I have spent the last few years trying to navigate adulthood, careers, ambitions, who I want to be and where I want to go. Whilst also trying to understand how and why my neurodivergent brain should be accommodated, and dreaming of a reality where that isn’t a question to ask anymore. Those are heavy questions for a 20 something when I first started out on this journey, partly because there’s still so much internal bias, stigma and prejudices within systems, and secondly because exposing your vulnerabilities is hard. It’s especially tough when we’re first starting to build a career. I didn’t disclose my dyspraxia (ADHD diagnosis came later so that wasn’t an option) when I was very young because I didn’t want it to disadvantage me. I didn’t want my neurodivrgence to affect any opportunities or future career prospects. And most of all I didn’t want to appear different. I say this now with a deeper understanding of the disadvantages I faced at work simply because I was in an environment that was not built to include me. Just writing that sentence breaks my heart, knowing I had to experience all of that to truly value the place I am in now.

Starting these conversations is hard, and when we finally do find a way in to bring it up, the lack of mainstream understanding of dyspraxia and particularly inattentive ADHD means that to get adjustments or a system that is built to include us, we must become an educator first. Most of us don’t want to do this, or aren’t ready to take on this heavy and draining role. I know I wasn’t equipped to deal with teaching others about my brain in my early 20’s when I experienced my first lot of workplace trauma, as I was still trying to make sense of it all myself. A lot of neurodivergent people, especially early on in their careers, don’t have the means or power to make changes in their company or organisation. “No one will listen to the new girl,” you assume. In many workplaces you have to have the status and credibility to raise issues and be taken seriously, and most of us aren’t in an influential position to be involved in structural change within an organisation. Every time I have written a complaint often about workplace bullying, it has been looked at internally within the charities I have worked for and not by anyone impartial, so essentially the CEO and senior managers were investigating themselves.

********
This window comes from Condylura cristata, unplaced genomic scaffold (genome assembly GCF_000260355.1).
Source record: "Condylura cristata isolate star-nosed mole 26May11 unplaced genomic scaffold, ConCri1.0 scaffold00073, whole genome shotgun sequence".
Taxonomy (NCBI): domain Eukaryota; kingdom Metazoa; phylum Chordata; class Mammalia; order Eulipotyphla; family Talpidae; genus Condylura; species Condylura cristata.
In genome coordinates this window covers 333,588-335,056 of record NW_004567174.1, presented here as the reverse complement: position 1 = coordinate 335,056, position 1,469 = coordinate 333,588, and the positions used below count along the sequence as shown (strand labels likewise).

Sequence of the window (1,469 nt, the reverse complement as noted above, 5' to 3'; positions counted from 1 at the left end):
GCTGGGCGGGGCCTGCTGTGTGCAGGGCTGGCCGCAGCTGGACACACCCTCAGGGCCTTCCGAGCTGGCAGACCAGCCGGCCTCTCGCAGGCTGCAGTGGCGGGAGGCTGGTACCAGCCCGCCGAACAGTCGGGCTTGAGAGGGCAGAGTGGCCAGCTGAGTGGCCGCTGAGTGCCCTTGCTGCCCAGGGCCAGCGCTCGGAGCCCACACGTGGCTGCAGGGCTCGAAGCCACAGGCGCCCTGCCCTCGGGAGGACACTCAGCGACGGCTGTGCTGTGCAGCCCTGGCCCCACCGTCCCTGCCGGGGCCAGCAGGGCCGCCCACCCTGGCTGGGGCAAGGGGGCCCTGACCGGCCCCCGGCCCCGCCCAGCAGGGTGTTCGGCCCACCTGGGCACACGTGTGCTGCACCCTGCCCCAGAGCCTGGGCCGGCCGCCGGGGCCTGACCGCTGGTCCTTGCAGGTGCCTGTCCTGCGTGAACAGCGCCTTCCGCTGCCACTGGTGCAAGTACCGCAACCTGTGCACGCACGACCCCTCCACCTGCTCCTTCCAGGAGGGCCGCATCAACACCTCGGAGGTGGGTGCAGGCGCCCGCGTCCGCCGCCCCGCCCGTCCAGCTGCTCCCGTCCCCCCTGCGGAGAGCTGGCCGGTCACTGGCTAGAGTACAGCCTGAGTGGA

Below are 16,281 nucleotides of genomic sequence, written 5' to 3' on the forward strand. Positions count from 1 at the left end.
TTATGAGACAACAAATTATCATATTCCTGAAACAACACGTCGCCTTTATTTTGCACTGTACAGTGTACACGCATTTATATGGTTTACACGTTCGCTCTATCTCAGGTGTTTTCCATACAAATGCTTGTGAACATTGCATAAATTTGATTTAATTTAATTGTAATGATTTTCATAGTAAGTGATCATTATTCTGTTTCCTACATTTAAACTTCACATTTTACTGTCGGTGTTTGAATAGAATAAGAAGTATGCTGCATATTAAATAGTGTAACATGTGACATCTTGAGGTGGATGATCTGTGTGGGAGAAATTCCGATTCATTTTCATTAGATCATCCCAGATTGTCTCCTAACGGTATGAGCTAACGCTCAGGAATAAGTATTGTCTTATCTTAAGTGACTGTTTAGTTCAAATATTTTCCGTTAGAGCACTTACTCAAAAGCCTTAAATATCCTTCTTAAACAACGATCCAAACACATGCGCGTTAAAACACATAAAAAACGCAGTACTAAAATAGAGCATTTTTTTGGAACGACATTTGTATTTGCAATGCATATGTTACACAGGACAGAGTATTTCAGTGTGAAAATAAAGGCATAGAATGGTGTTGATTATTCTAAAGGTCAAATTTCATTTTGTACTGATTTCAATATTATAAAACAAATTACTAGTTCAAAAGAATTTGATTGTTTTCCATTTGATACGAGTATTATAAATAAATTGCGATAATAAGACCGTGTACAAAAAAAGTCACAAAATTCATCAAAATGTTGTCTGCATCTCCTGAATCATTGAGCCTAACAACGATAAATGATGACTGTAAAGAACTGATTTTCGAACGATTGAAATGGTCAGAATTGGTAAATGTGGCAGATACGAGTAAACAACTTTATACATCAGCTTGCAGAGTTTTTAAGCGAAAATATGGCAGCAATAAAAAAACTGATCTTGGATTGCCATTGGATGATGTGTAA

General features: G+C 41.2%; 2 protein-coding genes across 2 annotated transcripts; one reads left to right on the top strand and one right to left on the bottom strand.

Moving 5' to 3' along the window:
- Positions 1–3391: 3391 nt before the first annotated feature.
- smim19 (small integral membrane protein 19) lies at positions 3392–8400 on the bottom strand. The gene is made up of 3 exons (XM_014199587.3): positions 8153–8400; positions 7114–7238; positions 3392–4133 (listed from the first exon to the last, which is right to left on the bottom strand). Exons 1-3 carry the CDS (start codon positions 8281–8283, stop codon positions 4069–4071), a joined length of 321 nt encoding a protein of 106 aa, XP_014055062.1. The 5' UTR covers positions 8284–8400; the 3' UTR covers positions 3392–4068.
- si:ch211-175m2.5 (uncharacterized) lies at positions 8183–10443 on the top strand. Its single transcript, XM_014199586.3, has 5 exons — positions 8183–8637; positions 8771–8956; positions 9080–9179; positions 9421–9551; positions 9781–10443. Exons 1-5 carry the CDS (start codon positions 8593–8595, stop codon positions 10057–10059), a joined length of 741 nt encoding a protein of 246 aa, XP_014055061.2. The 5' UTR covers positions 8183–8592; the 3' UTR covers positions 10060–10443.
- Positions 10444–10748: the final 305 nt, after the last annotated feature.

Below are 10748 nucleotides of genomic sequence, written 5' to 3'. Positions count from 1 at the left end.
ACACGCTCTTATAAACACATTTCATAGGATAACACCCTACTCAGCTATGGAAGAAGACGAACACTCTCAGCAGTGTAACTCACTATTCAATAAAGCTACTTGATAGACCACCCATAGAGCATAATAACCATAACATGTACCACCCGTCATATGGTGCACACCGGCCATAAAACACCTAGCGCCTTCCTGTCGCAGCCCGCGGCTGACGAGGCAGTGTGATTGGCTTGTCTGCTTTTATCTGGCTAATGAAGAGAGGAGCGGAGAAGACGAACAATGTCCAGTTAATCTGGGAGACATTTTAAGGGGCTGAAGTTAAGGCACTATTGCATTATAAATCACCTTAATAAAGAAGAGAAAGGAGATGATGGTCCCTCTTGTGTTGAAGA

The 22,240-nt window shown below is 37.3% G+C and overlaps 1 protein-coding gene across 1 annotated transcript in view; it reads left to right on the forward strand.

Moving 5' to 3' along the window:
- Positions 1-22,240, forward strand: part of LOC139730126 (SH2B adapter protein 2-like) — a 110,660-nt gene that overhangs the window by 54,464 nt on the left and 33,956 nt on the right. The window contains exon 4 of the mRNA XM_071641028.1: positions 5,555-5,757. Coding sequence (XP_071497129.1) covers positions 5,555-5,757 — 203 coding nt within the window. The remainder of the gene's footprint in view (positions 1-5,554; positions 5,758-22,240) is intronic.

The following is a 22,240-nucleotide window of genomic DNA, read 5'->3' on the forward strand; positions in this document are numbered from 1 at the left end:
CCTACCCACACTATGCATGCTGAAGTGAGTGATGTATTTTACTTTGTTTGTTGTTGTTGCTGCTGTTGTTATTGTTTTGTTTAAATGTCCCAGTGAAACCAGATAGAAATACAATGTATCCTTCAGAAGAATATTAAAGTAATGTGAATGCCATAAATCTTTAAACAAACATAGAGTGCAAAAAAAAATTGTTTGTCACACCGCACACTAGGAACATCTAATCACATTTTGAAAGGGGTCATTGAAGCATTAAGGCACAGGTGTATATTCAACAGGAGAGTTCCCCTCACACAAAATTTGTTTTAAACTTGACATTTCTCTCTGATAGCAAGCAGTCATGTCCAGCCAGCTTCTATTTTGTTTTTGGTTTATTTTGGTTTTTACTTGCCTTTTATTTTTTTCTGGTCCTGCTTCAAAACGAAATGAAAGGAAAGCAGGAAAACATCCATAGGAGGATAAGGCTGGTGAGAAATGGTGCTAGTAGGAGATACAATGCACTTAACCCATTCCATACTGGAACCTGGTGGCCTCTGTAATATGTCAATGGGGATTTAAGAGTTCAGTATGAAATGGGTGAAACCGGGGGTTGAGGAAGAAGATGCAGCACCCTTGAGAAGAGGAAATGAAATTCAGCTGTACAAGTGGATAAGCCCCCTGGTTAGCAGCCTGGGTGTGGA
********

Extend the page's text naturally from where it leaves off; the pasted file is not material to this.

Most neurodivergent people are accustomed to fighting for things and holding people to account, and sometimes these are really basic things to help us function at work. I say function, as thriving feels like another level. To thrive disclosure needs to feel accessible and easy. Starting these conversations needs to feel like you’re not suddenly exposing your inner vulnerabilities to a new manager. It should support your productivity at work, so you don’t sign off several months down the line with burn out. And if you’re not yet ready to disclose? The system should be built for you; to include you, support your strengths and make work a positive place to be.

A different reality

When I worked for a mental health charity, the one workplace alongside where I am now that hasn’t traumatised me, we had ingrained in us the importance of having conversations. People would ask how you’re feeling all of the time and they wouldn’t take “I’m fine” for an answer, which at first I found adjusting to hard but now I can see why it was helpful. Time would be made for conversations at work, not always mental health or work specific conversations, just general check ins to see how we were. We weren’t judged, it didn’t feel awkward, and I was able discuss a WRAP (wellbeing recovery action plan,) with my manager. I explained to her in detail what I needed from my workplace and her as my line manager if I wasn’t okay, and how they could recognise this before I have to say anything. It’s the kind of conversation you can’t really have on the first day of a new job, but it is an incredibly helpful conversation when you have settled in, and of course you have to trust your manager.